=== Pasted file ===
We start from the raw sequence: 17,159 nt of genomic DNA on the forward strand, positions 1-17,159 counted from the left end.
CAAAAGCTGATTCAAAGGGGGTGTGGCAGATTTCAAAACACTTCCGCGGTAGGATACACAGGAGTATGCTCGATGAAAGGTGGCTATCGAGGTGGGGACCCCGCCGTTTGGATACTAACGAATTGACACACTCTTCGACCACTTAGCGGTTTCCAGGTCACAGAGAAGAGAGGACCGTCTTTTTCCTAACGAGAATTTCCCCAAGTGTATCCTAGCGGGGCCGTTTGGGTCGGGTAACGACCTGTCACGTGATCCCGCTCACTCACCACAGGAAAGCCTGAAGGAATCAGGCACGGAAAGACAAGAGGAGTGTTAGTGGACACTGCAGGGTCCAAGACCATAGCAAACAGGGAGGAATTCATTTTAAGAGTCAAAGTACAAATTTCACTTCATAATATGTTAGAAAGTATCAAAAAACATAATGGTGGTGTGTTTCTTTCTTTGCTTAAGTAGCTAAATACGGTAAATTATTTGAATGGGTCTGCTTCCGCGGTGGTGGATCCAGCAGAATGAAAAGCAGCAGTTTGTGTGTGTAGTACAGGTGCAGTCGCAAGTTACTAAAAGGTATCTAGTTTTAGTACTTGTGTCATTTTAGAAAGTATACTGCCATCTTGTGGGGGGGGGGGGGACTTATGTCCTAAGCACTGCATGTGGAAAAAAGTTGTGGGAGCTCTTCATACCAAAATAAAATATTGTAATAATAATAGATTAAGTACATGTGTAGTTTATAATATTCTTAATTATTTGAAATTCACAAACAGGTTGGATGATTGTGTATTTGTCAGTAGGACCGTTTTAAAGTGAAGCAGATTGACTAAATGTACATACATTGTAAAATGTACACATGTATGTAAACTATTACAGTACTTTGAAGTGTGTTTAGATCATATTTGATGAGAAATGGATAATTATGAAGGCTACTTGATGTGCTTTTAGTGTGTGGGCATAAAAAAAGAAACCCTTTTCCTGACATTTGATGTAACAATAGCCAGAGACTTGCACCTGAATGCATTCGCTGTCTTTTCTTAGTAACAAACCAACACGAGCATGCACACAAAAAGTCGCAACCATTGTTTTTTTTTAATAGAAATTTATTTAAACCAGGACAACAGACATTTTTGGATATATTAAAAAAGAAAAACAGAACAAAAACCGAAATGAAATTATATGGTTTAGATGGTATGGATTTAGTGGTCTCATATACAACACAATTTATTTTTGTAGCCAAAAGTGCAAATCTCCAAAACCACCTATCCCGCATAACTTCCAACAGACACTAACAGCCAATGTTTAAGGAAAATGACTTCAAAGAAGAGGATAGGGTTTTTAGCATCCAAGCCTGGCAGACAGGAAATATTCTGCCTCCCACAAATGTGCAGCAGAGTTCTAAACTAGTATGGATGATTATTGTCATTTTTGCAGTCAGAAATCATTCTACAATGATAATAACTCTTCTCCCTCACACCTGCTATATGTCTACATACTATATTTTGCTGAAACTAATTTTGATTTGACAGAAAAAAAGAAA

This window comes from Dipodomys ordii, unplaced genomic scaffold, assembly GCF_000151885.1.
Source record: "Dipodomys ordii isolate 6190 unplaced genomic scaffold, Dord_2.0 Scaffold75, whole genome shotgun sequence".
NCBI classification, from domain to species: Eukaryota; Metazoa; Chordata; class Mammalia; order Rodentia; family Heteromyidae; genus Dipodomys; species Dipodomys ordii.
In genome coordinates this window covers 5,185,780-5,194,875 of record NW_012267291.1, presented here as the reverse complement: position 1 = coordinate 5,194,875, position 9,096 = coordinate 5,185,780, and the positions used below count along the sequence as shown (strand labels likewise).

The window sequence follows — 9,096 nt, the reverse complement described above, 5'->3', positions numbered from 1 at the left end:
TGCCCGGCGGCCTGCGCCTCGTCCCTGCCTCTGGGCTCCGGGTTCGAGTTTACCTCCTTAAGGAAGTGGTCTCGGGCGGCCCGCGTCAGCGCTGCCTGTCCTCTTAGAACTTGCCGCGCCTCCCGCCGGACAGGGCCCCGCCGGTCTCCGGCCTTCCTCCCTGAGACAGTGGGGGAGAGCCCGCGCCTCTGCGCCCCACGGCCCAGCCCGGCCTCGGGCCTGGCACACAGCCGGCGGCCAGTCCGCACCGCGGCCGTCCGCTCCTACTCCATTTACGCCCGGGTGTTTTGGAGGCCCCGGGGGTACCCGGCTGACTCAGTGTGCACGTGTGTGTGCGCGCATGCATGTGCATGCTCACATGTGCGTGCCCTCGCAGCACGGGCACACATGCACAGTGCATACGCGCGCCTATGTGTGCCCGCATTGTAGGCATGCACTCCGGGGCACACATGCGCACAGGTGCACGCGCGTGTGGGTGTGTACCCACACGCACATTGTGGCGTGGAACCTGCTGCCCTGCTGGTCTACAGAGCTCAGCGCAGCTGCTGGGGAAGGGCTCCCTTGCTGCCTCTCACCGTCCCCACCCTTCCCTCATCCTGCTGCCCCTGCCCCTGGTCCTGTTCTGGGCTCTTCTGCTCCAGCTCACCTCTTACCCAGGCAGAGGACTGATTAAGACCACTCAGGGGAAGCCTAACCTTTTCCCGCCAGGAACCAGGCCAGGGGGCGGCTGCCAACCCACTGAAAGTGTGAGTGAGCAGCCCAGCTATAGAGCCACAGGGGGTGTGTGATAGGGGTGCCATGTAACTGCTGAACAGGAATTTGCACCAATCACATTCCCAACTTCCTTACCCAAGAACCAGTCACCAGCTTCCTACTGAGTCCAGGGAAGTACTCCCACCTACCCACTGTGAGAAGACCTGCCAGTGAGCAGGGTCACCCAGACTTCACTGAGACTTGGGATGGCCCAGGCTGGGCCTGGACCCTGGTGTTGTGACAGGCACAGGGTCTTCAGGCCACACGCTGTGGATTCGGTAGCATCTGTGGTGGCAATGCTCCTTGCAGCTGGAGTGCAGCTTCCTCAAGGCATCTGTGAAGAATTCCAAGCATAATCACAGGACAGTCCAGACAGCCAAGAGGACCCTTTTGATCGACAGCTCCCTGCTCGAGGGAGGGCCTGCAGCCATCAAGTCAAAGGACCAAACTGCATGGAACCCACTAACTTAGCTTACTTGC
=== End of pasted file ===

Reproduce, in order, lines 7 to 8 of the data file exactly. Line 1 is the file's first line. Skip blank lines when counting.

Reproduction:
The window sequence follows — 9,096 nt, the reverse complement described above, 5'->3', positions numbered from 1 at the left end:
TGCCCGGCGGCCTGCGCCTCGTCCCTGCCTCTGGGCTCCGGGTTCGAGTTTACCTCCTTAAGGAAGTGGTCTCGGGCGGCCCGCGTCAGCGCTGCCTGTCCTCTTAGAACTTGCCGCGCCTCCCGCCGGACAGGGCCCCGCCGGTCTCCGGCCTTCCTCCCTGAGACAGTGGGGGAGAGCCCGCGCCTCTGCGCCCCACGGCCCAGCCCGGCCTCGGGCCTGGCACACAGCCGGCGGCCAGTCCGCACCGCGGCCGTCCGCTCCTACTCCATTTACGCCCGGGTGTTTTGGAGGCCCCGGGGGTACCCGGCTGACTCAGTGTGCACGTGTGTGTGCGCGCATGCATGTGCATGCTCACATGTGCGTGCCCTCGCAGCACGGGCACACATGCACAGTGCATACGCGCGCCTATGTGTGCCCGCATTGTAGGCATGCACTCCGGGGCACACATGCGCACAGGTGCACGCGCGTGTGGGTGTGTACCCACACGCACATTGTGGCGTGGAACCTGCTGCCCTGCTGGTCTACAGAGCTCAGCGCAGCTGCTGGGGAAGGGCTCCCTTGCTGCCTCTCACCGTCCCCACCCTTCCCTCATCCTGCTGCCCCTGCCCCTGGTCCTGTTCTGGGCTCTTCTGCTCCAGCTCACCTCTTACCCAGGCAGAGGACTGATTAAGACCACTCAGGGGAAGCCTAACCTTTTCCCGCCAGGAACCAGGCCAGGGGGCGGCTGCCAACCCACTGAAAGTGTGAGTGAGCAGCCCAGCTATAGAGCCACAGGGGGTGTGTGATAGGGGTGCCATGTAACTGCTGAACAGGAATTTGCACCAATCACATTCCCAACTTCCTTACCCAAGAACCAGTCACCAGCTTCCTACTGAGTCCAGGGAAGTACTCCCACCTACCCACTGTGAGAAGACCTGCCAGTGAGCAGGGTCACCCAGACTTCACTGAGACTTGGGATGGCCCAGGCTGGGCCTGGACCCTGGTGTTGTGACAGGCACAGGGTCTTCAGGCCACACGCTGTGGATTCGGTAGCATCTGTGGTGGCAATGCTCCTTGCAGCTGGAGTGCAGCTTCCTCAAGGCATCTGTGAAGAATTCCAAGCATAATCACAGGACAGTCCAGACAGCCAAGAGGACCCTTTTGATCGACAGCTCCCTGCTCGAGGGAGGGCCTGCAGCCATCAAGTCAAAGGACCAAACTGCATGGAACCCACTAACTTAGCTTACTTGC